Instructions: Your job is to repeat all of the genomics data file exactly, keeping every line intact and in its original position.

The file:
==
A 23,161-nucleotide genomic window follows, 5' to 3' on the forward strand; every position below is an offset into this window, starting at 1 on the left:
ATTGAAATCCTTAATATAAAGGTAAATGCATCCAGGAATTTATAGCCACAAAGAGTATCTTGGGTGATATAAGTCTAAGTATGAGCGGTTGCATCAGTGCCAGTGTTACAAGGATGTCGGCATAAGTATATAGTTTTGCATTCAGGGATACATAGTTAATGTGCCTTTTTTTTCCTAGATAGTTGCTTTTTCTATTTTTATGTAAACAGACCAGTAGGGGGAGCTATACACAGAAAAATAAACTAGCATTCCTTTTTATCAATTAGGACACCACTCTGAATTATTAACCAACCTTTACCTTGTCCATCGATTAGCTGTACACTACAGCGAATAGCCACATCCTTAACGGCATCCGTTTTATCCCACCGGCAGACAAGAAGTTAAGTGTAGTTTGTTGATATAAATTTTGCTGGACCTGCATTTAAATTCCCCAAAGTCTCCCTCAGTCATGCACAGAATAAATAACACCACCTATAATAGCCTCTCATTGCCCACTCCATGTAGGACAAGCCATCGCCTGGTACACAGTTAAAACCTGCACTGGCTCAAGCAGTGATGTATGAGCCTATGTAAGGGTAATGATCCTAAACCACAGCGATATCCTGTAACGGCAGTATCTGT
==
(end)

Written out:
A 23,161-nucleotide genomic window follows, 5' to 3' on the forward strand; every position below is an offset into this window, starting at 1 on the left:
ATTGAAATCCTTAATATAAAGGTAAATGCATCCAGGAATTTATAGCCACAAAGAGTATCTTGGGTGATATAAGTCTAAGTATGAGCGGTTGCATCAGTGCCAGTGTTACAAGGATGTCGGCATAAGTATATAGTTTTGCATTCAGGGATACATAGTTAATGTGCCTTTTTTTTCCTAGATAGTTGCTTTTTCTATTTTTATGTAAACAGACCAGTAGGGGGAGCTATACACAGAAAAATAAACTAGCATTCCTTTTTATCAATTAGGACACCACTCTGAATTATTAACCAACCTTTACCTTGTCCATCGATTAGCTGTACACTACAGCGAATAGCCACATCCTTAACGGCATCCGTTTTATCCCACCGGCAGACAAGAAGTTAAGTGTAGTTTGTTGATATAAATTTTGCTGGACCTGCATTTAAATTCCCCAAAGTCTCCCTCAGTCATGCACAGAATAAATAACACCACCTATAATAGCCTCTCATTGCCCACTCCATGTAGGACAAGCCATCGCCTGGTACACAGTTAAAACCTGCACTGGCTCAAGCAGTGATGTATGAGCCTATGTAAGGGTAATGATCCTAAACCACAGCGATATCCTGTAACGGCAGTATCTGT